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In the midst of movement and chaos, keep stillness inside of you — Deepak Chopra

This North Lake morning reflection image might present a scene of stillness and quietness, but in real life, it was a zoo out there. I arrived at North Lake the dark, set up my tripod, and waited for sunrise. Just before sunrise, about two dozen “photographers” invaded this small lake. Apparently, a greedy and irresponsible workshop leader decided to bring over twenty students out to this fragile location during the sunrise hour.

I was looking for some quiet time alone, but the noise pollution from this group was intolerable. To get away from incessant human noises, I picked up my tripods and walked to the other side of the lake. The noises followed me, “What’s that plastic thing in front of your lens? How much did you pay for that bag?” I drove for six hours, and waited patiently in the cold morning for sunrise light and still water … to tell a stranger how much I paid for my photo bag? There was another “photographer” two feet from my left who wanted my exact tripod position. First-come, first-served? Common courtesy? None was applicable out there that morning. Did I mention sandwich wrappers and orange peels found scattering around the lake perimeter around 6AM?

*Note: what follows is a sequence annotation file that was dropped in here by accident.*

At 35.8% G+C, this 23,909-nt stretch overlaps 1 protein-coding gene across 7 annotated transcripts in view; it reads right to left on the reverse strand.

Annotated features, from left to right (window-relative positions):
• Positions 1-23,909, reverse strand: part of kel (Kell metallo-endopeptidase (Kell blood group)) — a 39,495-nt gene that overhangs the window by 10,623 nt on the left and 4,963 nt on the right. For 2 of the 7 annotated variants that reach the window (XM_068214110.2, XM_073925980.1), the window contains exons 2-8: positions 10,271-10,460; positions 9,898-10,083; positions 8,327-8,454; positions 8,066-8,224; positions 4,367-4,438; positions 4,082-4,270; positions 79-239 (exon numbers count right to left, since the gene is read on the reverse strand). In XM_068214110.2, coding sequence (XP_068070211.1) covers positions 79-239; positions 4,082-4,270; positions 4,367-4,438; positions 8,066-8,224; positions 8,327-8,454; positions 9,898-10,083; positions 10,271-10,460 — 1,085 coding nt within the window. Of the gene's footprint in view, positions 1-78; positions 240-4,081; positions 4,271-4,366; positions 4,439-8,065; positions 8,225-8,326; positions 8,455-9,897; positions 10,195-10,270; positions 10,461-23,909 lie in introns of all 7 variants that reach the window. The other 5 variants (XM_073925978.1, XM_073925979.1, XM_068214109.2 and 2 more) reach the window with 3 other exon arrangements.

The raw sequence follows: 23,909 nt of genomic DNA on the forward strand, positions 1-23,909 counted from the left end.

I did my best to ignore all the noises and to focus through my view finder to find my own space. In the end, I just shook my head, packed up my gears and left the lake shortly after I took this photo. I came home with a few good photos, but full of disappointments for my fellow “photographers”.

I wrote this post last year, but did not want not to post it out of anger. A few months later, I decided to share my story just to send a gentle reminder to those who are new to nature photography: when out shooting on remote locations, please remember to tread lightly and leave only footprints. We all come from different corners of life, but as nature photographers, we should share a common bond: our love and respect for our beautiful landscape.